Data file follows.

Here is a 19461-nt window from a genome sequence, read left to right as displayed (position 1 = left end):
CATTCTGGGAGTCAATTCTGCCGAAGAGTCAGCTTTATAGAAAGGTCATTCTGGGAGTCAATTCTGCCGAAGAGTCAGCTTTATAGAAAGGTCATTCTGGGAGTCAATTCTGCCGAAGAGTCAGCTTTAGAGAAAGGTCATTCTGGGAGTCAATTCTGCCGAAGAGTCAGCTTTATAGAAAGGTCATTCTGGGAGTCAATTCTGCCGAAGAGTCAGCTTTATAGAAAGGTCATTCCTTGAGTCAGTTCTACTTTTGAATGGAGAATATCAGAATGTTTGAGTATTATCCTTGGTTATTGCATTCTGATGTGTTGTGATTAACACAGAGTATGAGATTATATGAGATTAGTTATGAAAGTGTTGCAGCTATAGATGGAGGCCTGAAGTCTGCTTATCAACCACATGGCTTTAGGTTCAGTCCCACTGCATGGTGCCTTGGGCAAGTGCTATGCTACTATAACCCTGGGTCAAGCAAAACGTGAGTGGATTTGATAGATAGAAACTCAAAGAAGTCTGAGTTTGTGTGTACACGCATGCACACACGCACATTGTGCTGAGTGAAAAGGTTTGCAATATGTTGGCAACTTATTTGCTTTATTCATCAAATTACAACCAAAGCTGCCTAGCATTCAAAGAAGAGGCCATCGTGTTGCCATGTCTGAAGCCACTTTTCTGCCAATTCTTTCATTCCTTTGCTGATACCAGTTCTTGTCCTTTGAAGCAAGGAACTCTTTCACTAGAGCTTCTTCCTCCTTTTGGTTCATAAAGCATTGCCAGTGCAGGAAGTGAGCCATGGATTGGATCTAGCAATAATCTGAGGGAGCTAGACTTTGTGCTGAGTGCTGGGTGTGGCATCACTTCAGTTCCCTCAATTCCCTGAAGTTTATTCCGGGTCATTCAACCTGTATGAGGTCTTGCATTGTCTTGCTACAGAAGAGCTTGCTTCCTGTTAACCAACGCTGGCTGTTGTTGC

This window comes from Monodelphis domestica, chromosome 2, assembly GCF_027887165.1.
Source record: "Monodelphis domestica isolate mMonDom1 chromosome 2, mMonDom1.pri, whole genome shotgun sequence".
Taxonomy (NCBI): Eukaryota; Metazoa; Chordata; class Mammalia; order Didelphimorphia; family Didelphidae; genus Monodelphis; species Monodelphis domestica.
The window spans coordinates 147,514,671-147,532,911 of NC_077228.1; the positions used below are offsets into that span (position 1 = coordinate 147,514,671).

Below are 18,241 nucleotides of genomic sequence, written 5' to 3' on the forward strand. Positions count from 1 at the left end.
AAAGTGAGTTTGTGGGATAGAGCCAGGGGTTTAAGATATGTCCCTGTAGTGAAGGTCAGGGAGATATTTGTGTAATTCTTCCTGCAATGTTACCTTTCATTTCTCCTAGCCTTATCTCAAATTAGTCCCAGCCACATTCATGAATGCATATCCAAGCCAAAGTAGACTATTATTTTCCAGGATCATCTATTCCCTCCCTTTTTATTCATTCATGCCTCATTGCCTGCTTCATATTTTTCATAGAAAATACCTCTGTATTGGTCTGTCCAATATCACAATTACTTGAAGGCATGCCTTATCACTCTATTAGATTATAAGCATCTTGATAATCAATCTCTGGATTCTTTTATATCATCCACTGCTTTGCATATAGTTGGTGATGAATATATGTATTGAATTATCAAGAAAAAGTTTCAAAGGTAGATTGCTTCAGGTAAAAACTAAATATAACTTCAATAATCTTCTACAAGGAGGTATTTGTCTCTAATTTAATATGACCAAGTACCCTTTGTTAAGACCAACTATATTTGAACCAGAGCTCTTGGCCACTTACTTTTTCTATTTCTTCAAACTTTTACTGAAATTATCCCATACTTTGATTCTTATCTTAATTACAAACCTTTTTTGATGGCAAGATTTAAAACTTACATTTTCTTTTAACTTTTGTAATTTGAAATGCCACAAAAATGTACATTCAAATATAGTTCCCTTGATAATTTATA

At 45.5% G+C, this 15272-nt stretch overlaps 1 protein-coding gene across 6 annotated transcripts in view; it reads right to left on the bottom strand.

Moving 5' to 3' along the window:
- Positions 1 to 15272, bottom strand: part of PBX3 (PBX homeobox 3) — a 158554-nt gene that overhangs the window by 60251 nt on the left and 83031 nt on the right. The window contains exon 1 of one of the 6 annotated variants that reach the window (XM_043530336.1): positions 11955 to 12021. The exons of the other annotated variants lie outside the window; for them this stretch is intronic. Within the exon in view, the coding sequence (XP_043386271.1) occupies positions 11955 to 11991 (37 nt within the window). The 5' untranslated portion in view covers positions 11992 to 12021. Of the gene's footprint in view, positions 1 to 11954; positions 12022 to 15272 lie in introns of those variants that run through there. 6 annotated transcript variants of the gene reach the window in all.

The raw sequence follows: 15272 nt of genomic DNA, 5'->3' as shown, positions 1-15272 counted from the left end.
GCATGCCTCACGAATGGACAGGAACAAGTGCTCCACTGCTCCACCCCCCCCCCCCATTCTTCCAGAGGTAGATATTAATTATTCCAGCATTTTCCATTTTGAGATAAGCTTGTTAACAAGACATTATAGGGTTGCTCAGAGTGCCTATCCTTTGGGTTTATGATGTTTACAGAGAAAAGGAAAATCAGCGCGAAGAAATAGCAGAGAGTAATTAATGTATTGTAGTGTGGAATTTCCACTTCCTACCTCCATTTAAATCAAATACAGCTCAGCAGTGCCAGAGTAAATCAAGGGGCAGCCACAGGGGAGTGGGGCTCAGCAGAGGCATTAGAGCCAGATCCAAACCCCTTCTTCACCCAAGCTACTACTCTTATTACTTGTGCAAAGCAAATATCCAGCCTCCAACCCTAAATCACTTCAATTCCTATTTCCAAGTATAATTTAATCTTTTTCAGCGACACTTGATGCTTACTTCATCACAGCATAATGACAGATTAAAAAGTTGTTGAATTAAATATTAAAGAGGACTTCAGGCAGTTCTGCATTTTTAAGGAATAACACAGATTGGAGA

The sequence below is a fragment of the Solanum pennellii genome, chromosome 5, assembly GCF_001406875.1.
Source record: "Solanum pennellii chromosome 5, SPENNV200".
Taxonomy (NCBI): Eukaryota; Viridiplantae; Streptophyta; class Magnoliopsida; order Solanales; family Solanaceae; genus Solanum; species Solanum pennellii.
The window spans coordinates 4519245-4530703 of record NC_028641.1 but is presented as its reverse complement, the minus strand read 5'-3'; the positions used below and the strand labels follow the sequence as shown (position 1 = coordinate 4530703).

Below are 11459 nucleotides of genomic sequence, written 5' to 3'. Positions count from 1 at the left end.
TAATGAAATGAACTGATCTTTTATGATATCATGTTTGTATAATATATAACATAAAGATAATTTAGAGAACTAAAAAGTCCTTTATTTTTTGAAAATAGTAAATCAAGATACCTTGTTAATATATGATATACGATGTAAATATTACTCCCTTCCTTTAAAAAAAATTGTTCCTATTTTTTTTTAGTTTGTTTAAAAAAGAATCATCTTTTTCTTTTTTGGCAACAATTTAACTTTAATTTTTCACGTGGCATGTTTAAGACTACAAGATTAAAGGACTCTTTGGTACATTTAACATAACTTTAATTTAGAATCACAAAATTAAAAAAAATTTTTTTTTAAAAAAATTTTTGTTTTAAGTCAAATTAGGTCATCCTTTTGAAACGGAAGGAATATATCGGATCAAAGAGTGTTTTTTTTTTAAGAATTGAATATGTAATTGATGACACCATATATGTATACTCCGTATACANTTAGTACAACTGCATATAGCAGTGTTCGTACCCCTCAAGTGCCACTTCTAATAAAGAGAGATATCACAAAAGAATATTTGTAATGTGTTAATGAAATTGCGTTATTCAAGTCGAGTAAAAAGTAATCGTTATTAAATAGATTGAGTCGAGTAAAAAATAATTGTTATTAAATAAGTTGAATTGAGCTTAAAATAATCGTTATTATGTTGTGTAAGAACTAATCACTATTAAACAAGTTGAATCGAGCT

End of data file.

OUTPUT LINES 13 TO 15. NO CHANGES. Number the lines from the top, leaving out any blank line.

GCATGCCTCACGAATGGACAGGAACAAGTGCTCCACTGCTCCACCCCCCCCCCCCATTCTTCCAGAGGTAGATATTAATTATTCCAGCATTTTCCATTTTGAGATAAGCTTGTTAACAAGACATTATAGGGTTGCTCAGAGTGCCTATCCTTTGGGTTTATGATGTTTACAGAGAAAAGGAAAATCAGCGCGAAGAAATAGCAGAGAGTAATTAATGTATTGTAGTGTGGAATTTCCACTTCCTACCTCCATTTAAATCAAATACAGCTCAGCAGTGCCAGAGTAAATCAAGGGGCAGCCACAGGGGAGTGGGGCTCAGCAGAGGCATTAGAGCCAGATCCAAACCCCTTCTTCACCCAAGCTACTACTCTTATTACTTGTGCAAAGCAAATATCCAGCCTCCAACCCTAAATCACTTCAATTCCTATTTCCAAGTATAATTTAATCTTTTTCAGCGACACTTGATGCTTACTTCATCACAGCATAATGACAGATTAAAAAGTTGTTGAATTAAATATTAAAGAGGACTTCAGGCAGTTCTGCATTTTTAAGGAATAACACAGATTGGAGA

The sequence below is a fragment of the Solanum pennellii genome, chromosome 5, assembly GCF_001406875.1.
Source record: "Solanum pennellii chromosome 5, SPENNV200".